HomeNewsFunding Circle's Hodges lived the small business finance grind
Funding Circle's Hodges lived the small business finance grind

Funding Circle's Hodges lived the small business finance grind

Last updated 5th Aug 2022

Walk a mile in someone’s shoes and you will better be able to understand them. By that standard Funding Circle US‘s co-founder and U.S. managing director Sam Hodges has the perfect skill set to help small businesses obtain appropriate funding.

A graduate of Brown and Stanford and the founder of several startups, it was Mr. Hodges experience running a successful group of fitness franchises that taught him something was wrong with traditional small business loan providers.

Mr. Hodges tried 96 times to get financing for what was already a profitable business. Ninety-six times.

“In the early days the reason was we had not been in business for three years, then as we matured they looked at us differently,” Mr. Hodges said. “Then we needed two years of profitable tax returns, or the loan request was too small.”

Many small businesses, the ones America is told are key to its recovery, still face those issues when headed to the bank to get a loan. Mr. Hodges sees two reasons why small businesses are having trouble.

“The first is the increase in regulatory pressure, which is a longer-term problem but has become more acute since 2008. Regulators are forcing banks to hold more assets. It becomes more expensive to do a smaller loan. The math breaks down more quickly.”

[caption id="attachment_15106" align="alignleft" width="785"] Funding Circle’s Sam Hodges sees continued growth of P2P in America[/caption]

There are also fewer places to head to.

“In 2000 there 12,000 to 13,000 lending institutions in the U.S.,” Mr. Hodges noted. “Now there are 6,500. It is difficult for smaller banks to survive. They either merge or go away.”

The gap left by the smaller institution is the one which best served small businesses. The community bank who knew the players and the climate – a dying breed.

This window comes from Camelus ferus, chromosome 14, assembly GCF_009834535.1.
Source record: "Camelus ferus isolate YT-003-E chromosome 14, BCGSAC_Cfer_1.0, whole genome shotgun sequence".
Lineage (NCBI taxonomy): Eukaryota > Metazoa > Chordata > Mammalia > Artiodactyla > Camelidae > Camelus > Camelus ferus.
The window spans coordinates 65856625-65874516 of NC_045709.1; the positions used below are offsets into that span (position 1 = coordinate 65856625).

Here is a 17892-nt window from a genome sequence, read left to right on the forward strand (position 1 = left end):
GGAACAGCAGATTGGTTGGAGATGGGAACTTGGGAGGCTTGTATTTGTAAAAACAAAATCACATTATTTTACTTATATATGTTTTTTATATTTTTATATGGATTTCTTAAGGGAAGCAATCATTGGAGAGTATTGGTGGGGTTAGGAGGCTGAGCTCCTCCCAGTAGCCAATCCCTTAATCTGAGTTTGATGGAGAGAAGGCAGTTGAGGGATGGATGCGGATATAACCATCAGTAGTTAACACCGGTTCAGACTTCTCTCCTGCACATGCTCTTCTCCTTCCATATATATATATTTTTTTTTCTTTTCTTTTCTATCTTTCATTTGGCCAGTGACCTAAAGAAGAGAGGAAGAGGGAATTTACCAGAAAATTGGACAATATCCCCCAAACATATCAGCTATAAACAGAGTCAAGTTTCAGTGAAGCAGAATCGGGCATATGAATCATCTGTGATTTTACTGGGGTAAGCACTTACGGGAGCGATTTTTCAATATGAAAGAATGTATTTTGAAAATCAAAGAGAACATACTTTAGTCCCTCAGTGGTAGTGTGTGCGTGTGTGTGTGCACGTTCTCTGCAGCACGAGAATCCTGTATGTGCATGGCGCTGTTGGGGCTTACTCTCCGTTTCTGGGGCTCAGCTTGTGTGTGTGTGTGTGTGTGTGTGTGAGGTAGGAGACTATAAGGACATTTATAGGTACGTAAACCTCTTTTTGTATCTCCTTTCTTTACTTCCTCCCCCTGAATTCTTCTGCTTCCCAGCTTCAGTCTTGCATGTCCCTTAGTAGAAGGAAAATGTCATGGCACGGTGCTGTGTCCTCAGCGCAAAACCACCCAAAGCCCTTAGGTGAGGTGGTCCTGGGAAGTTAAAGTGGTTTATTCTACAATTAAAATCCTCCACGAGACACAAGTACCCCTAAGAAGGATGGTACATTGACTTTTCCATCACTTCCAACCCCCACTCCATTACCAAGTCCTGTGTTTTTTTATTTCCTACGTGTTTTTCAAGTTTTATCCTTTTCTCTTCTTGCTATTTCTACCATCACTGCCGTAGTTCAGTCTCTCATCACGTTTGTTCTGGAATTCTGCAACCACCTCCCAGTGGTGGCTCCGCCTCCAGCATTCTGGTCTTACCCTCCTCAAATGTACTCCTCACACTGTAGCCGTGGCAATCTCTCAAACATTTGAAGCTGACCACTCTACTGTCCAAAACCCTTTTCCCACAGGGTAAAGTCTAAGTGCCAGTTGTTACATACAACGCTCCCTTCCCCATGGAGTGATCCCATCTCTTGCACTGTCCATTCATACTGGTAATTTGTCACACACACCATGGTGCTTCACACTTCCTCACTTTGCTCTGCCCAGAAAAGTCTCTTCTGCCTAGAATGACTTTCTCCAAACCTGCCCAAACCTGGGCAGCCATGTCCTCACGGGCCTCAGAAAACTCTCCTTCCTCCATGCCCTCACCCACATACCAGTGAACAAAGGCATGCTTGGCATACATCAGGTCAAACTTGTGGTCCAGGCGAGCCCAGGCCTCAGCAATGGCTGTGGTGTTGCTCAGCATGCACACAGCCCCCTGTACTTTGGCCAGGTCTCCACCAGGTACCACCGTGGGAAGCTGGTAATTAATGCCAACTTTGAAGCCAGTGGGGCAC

What was an unprofitable proposition for traditional institutions became an opportunity for Mr. Hodges in 2011 when he co-founded Funding Circle in the United States. Seventy-five of Funding Circle’s 220 global employees work stateside and they expect to provide up to $80 million in loans to American small businesses in 2014, a total which makes them the largest peer-to-peer small business lender in America.

Like everyone else in the industry, Mr. Hodges is watching the developments of the imminent Lending Club IPO.

“This is a bellwether event for the industry and I’ll be watching it closely. As a consumer market lender I am excited to see it go well.”

In some ways the Lending Club IPO is a status test for the entire P2P industry. What effect will it have on players like Funding Circle?

“The effect is already happening,” Mr. Hodges observed. “It’s a sign of the relative maturity of the industry. A few clear leaders have emerged. The attention is positive.”

That attention is drawing people to Funding Circle. Are there commonalities among his clients?

“The biggest gap is for business with under $5 million in annual revenue,” Mr. Hodges said. “Many will struggle with existing sources, so marketplace lending is best for them as it is a more cost effective way to serve borrowers.”

While equity investing is grabbing its share of headlines, many investors do not need equity in their portfolios.

“Marketplace lending is a completely different animal,” Mr. Hodges explained. “You are looking at much more long term returns. Angels and VC’s have much more variable returns. Marketplace lending investors appreciate consistent yields and a broad portfolio works for many.”

Even though Funding Circle has experienced 300 percent growth of late, there is plenty of room for future growth.

“Five million small businesses owners are viable candidates,” Mr. Hodges said.

Much of the capital fueling that growth will come from traditional financial institutions, who are looking more closely at P2P as it becomes more successful. That bothers some purists, who worry about the ‘peer’ being taken out of peer-to-peer. Not Mr. Hodges.

“As the industry gets bigger it makes sense to have different types of investors,” Mr. Hodges explained. “The key is to make sure the rules are the same for everybody.”

Another key aspect of growth is accurate risk analysis.

“Getting credit and risk balanced is one of the most important things,” Mr. Hodges admitted. “We are constantly iterating but still do many of the traditional things.”

The learning never stops. “We learn from the loans and layers in data as we grow. We use the data and technology.”

There have been complaints from prospective entrants into the UK P2P marketplace that they are unable to access government programs which would help them grow. They fear P2P across the pond is becoming an exclusive market. Is that a problem and might it happen here?

“The government in the United Kingdom is excited about getting capital into the hands of small businesses,” Mr. Hodges said. “Trust is very important for the government and as mature companies appear, the government is able to gauge their risk more effectively.”

As for the future Mr. Hodges expects continued rapid growth and a broadening of the product offering to investors and borrowers next year.

“We will continue to grow quickly and will have to scale as we do.”

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